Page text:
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Ignoring object types when writing a Comparator class

+14 votes
Why is it that we are willing to assume that the array being passed into the sort method is of the same data type as the Comparator? When writing a class that implements a Comparator the book does not consider the fact that an array of different type could have been passed in, eventually leading to an exception. They claim that we can assume the array is of the same type that we have written the Comparator for to avoid the exception. However, we spent the effort to check object types when writing .equals methods! It just feels unsafe, but I could just be paranoid.
asked Sep 8, 2015 in Fall 15-16 by Jeffrey Prior (100 points)

2 Answers

+6 votes
Best answer
The issue of ensuring that the data types of a collection match the data types required by a certain class (like a comparator) is a bit tricky in Java... and is solved by the use of "Generics".  e.g. new ArrayList<String>

The book is sidestepping around the issue of Generics... probably because it doesn't want to complicate the general design principles (which are sound) with another discussion of a (rather complex) Java language feature.

For example, ArrayList is a "generic" type in Java that can be "parameterized" by the type of data that it stores (in this case String).  

Similarly, the real Java library has Comparator be a generic type, that can be parameterized with the type of data that it compares as well.  So you'd have your concrete custom comparator class implement Comparator<String> and then it could sort String[]  (or if you wanted, List<String>).  And you could have another custom comparator that compared PotteryOrder objects that implements Comparator<PotteryOrder>.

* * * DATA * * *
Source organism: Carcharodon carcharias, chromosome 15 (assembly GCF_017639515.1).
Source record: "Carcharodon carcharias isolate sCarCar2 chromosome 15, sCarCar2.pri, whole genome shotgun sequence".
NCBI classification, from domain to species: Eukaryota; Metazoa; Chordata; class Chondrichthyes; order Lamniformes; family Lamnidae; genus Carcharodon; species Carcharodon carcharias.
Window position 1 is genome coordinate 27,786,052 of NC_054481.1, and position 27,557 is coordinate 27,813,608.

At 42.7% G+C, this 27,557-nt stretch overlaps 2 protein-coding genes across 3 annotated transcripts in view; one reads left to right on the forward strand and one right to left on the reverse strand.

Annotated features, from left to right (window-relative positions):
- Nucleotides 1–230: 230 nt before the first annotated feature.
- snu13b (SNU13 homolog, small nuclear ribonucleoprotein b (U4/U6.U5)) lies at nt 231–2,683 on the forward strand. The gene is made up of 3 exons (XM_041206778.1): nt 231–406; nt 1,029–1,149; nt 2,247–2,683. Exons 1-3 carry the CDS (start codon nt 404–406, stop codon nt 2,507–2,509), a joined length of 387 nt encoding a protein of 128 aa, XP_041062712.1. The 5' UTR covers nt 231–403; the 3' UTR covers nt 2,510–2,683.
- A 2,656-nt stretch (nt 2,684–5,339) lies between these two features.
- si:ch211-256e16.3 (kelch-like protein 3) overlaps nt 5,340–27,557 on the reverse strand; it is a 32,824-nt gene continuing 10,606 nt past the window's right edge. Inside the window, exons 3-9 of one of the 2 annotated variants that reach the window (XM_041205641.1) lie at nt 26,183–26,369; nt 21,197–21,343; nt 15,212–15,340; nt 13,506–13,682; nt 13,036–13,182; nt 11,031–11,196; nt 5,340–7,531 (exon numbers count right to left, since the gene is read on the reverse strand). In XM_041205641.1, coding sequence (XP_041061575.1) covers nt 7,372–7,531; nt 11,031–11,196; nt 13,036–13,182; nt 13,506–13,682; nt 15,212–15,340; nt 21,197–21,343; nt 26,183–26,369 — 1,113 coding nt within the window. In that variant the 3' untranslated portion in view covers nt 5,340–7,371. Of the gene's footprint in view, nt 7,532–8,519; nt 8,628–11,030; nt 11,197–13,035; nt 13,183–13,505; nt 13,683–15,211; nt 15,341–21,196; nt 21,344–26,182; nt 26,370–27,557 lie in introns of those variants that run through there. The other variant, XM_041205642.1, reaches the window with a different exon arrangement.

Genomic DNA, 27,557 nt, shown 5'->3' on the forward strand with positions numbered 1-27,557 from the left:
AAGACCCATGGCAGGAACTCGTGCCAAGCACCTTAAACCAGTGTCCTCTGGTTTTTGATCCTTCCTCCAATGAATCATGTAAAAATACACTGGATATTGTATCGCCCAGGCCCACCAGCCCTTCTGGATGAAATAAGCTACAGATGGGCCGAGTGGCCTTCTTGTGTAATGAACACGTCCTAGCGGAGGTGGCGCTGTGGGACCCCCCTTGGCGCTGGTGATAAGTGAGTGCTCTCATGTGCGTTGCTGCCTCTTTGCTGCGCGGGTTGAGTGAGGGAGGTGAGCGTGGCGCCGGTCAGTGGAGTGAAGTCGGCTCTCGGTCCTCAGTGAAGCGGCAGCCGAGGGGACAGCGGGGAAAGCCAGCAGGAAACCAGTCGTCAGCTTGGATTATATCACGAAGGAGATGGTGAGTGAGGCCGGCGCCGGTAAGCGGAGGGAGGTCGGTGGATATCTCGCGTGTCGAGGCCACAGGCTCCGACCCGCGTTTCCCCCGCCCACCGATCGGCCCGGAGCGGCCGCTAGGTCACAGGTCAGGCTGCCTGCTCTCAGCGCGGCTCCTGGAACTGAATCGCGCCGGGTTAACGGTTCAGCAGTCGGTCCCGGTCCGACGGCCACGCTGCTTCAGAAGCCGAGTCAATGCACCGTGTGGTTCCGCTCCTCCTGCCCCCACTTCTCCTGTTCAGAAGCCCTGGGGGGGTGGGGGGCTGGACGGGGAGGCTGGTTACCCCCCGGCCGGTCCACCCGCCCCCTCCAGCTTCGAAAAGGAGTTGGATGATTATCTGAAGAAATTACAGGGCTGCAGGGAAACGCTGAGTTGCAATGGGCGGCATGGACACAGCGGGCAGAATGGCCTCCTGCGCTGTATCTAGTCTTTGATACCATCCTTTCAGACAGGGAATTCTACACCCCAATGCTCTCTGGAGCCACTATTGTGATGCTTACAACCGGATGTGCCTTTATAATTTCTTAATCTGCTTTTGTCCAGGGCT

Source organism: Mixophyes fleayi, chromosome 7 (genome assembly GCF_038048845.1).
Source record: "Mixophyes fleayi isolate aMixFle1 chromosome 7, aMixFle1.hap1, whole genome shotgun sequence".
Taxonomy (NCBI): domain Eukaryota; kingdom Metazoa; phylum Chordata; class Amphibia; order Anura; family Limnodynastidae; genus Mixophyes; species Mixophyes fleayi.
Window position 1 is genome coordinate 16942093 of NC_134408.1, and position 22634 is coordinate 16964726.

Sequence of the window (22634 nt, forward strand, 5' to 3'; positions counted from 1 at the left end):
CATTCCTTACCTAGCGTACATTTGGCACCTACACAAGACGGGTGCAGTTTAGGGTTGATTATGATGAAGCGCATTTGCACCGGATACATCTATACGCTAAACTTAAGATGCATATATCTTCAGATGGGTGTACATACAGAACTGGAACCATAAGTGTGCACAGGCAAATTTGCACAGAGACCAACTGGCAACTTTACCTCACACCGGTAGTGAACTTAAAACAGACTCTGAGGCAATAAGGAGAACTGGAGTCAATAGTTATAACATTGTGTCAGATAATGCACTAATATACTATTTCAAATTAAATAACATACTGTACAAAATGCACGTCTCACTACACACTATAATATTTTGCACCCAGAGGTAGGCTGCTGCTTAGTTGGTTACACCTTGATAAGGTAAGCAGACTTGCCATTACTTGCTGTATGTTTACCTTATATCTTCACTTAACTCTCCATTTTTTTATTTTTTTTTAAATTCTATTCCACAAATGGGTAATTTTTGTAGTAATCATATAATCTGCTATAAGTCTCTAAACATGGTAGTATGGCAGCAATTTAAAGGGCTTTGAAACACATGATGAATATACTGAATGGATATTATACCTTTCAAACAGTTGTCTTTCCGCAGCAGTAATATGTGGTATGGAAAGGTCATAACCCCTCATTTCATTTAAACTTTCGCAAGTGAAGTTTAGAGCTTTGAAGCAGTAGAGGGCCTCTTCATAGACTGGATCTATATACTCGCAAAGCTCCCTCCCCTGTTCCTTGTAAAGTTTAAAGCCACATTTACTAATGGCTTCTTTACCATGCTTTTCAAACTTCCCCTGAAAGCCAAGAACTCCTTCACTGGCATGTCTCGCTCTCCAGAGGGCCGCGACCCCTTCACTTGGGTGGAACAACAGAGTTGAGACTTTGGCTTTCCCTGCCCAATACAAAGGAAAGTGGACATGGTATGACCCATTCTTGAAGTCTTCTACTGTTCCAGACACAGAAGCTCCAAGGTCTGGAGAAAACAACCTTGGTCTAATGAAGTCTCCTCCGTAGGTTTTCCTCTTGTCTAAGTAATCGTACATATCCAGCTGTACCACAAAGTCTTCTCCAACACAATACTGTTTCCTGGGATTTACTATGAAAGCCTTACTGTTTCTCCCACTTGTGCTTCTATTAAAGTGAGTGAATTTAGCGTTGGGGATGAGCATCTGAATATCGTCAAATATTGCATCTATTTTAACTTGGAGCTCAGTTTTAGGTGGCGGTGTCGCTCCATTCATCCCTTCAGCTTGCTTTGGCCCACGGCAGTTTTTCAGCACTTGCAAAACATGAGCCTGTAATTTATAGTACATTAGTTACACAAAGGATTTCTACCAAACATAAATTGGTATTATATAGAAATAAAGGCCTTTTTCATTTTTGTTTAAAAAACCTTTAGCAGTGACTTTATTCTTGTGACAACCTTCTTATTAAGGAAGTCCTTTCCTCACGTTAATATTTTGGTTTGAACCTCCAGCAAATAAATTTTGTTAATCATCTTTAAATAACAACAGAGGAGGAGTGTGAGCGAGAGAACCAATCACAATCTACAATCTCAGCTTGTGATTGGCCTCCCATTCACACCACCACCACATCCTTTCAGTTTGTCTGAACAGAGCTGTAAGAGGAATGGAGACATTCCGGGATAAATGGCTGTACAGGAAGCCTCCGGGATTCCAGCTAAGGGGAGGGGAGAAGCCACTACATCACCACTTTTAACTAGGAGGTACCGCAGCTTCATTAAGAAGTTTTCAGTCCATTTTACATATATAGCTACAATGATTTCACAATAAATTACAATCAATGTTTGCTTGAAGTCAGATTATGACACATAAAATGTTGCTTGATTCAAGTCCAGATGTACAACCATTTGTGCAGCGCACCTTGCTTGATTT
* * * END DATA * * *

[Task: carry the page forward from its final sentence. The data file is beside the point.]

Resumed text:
I can't explain everything about Generics here, but it's easy to find more information online... just Google around!
answered Sep 10, 2015 by Forrest Stonedahl (3,438 points)
selected Sep 10, 2015 by Jeffrey Prior
That makes sense. Clearly a much more in depth issue that the book is not willing to delve into for our purposes. It just seemed too careless after we spent time and caution comparing objects in a .equals method. I may have to check it out. Thank you!
–1 vote
The book doesn't give the complete implementation of the comparator class, it gives the two, int and String and explains that we could add more methods for other data types. I realise that this may not be what you are asking but if you look at the example on page 69 the compare method takes the arguments Object; since every data type is an Object; it is the highest class of all the classes and all classes by default inherit the Object class. It takes the Object type and uses the instanceof to check what type of object it is, goes on to cast the other one and compare. The example in the book is just to indicate elegant software development, and expects one to borrow the skill and apply them to 'real' projects we are venturing into.
answered Sep 8, 2015 by Nelly Cheboi (100 points)